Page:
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Model Steam Engine Assembly: Design and Analysis

05-05-2009, Past Projects, Muhhamad M. Raza

  1. Download the SolidWorks drawing file here
  2. Download the SolidWorks drawing file here

References:

[1] “Roark’s Formulas for Stress and Strain”, 7th Ed. Young, Budynas, 2002

[2] “Mechanical Engineering Design”, 7th Ed. Shigley, et. al Mischke, 2004

Summary:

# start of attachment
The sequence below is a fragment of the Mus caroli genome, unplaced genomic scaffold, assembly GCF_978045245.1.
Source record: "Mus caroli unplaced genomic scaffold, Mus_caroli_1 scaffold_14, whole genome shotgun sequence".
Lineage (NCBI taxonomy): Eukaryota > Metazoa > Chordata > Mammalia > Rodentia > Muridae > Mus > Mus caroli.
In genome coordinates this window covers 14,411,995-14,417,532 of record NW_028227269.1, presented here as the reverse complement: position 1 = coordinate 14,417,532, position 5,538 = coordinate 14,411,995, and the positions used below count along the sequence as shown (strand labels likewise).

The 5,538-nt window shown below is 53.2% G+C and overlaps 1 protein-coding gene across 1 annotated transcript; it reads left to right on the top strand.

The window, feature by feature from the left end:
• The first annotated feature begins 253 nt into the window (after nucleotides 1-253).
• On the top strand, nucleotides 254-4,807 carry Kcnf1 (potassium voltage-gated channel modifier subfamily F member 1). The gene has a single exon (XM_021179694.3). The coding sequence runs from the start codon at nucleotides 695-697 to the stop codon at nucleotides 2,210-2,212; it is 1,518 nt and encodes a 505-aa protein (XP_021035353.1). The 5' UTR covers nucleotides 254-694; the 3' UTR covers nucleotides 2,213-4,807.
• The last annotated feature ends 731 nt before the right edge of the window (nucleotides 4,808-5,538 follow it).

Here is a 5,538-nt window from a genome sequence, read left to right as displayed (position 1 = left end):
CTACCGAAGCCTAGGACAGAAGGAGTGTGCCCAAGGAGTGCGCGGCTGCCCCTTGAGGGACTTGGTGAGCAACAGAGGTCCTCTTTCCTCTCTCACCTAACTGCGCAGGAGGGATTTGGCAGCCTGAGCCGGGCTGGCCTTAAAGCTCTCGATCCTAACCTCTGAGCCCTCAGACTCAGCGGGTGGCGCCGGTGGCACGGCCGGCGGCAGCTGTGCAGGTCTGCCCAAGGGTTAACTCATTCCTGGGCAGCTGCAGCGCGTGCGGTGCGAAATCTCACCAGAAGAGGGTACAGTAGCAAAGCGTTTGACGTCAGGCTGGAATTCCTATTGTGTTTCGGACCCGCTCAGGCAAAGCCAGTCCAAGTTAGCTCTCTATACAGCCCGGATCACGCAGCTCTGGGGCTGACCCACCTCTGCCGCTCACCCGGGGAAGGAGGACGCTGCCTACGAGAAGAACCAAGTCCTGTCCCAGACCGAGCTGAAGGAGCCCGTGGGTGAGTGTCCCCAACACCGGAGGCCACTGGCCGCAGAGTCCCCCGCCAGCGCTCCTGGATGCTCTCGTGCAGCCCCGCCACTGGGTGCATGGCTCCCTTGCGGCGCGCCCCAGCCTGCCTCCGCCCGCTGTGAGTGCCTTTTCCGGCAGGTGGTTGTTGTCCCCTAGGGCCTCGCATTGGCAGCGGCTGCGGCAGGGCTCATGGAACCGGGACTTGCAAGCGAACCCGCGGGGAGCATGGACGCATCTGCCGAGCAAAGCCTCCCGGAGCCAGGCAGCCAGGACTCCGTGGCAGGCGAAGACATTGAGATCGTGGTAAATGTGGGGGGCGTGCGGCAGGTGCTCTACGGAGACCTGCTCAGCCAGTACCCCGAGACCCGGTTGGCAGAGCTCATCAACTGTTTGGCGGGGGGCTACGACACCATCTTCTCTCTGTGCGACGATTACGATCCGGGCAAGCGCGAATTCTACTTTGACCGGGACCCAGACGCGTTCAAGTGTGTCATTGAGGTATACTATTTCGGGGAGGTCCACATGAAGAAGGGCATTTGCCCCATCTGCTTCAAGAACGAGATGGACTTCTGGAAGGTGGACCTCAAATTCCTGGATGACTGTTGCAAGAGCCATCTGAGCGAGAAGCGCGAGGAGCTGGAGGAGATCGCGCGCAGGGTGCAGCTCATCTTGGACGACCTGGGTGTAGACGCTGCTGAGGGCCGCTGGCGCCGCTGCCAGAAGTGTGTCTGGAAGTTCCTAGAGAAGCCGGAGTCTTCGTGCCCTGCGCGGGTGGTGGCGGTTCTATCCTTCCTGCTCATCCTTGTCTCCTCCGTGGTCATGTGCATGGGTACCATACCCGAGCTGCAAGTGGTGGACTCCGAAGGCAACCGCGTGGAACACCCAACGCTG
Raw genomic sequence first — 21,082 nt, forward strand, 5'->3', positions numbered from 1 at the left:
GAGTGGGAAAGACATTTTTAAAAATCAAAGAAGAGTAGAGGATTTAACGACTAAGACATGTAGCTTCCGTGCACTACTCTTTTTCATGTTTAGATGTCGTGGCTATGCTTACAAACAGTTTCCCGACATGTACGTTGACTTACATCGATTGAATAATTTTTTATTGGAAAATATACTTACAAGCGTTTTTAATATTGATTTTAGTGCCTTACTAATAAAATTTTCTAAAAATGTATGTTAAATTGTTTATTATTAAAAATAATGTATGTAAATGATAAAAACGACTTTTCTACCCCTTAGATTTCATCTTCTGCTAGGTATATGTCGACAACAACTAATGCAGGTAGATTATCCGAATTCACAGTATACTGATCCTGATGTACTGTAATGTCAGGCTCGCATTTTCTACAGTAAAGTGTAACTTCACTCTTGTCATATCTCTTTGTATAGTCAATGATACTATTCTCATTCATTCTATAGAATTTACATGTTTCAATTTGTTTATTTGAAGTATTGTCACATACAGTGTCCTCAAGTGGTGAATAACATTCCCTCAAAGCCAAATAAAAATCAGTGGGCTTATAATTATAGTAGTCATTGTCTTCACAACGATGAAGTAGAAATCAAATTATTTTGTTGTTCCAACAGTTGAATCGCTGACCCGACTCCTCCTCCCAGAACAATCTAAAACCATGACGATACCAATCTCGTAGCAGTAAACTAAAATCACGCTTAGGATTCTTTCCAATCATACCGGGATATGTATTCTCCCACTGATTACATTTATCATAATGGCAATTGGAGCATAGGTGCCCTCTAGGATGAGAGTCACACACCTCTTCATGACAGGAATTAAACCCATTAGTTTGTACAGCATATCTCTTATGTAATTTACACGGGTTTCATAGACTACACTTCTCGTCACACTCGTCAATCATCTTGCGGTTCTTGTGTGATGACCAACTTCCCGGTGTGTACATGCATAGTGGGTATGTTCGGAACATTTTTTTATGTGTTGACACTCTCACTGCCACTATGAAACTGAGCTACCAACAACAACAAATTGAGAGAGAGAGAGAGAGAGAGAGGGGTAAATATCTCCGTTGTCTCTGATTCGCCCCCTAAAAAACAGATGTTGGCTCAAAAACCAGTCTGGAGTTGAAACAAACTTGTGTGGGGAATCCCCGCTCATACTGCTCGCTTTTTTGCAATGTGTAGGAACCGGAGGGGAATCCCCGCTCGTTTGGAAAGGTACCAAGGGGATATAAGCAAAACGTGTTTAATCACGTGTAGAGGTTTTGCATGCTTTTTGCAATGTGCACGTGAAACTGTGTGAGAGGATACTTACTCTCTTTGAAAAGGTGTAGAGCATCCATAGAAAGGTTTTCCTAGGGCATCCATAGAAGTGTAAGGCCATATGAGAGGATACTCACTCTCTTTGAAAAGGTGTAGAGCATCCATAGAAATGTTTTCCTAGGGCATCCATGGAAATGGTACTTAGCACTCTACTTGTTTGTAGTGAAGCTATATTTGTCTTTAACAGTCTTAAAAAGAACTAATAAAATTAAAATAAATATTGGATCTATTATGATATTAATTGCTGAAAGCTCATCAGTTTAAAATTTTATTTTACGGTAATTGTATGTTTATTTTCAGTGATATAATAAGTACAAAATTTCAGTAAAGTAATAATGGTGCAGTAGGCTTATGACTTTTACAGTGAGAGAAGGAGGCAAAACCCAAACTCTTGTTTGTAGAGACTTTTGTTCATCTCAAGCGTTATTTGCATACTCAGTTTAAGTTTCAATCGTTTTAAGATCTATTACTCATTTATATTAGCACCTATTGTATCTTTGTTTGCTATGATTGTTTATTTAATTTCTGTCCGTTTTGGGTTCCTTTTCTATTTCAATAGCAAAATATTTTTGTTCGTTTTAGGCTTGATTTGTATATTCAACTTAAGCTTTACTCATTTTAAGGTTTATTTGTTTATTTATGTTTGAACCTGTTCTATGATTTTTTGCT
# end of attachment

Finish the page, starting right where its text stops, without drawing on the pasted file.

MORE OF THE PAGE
The objective over the course of the class was to hone our skills in solidworks™ and COSMOSDesignSTAR™ in order to analyze a steam engine provided by Dr. Kevin Anderson.  The objective of the project was not simply to analyze the steam engine assembly, but also to apply what was learned through the course work.  The values that were provided were a power output of 0.5 Hp and an acceptable range for the efficiency of 0.3 to 0.6.  Furthermore a boiler pressure of 200 psi was given.  The thermodynamic expansion of the water vapor was assumed to be isobaric and a pure vapor.  The analysis was carried out in the campus laboratory (room 17-2660). For the purposes of supporting the generated stress and displacement data from COSMOSDesignSTAR™ hand calculations were required. For parts which contained complex geometry a hand calculation for the order of magnitude was carried out (these calculation were of the form found in beginning mechanics courses).  The results and supporting information may be found in the results and discussion.  In the process of the ME 425 course, we have learned that computerized methods are not reliable until the results can be verified by manual calculations that agree with the mechanics of the problem, as well as the established engineering judgment from undergraduate studies.  The manual verification can at times be more of an art than a science, and was the reason why design never has just one correct answer. Engineering judgment becomes critical where manual solutions versus computerized solutions, at times, may lead to large differences in excess of 20%. Finally, the assumptions made and the boundary conditions play a large part in the correct analysis (manual or computerized) of a problem.  Only the pertinent parts were selected for analysis.  These parts were chosen because of their function, and the loads they were subjected to (based on their function).  For example, the shaft for the valve was not analyzed because it was not being subjected to any loading.

 

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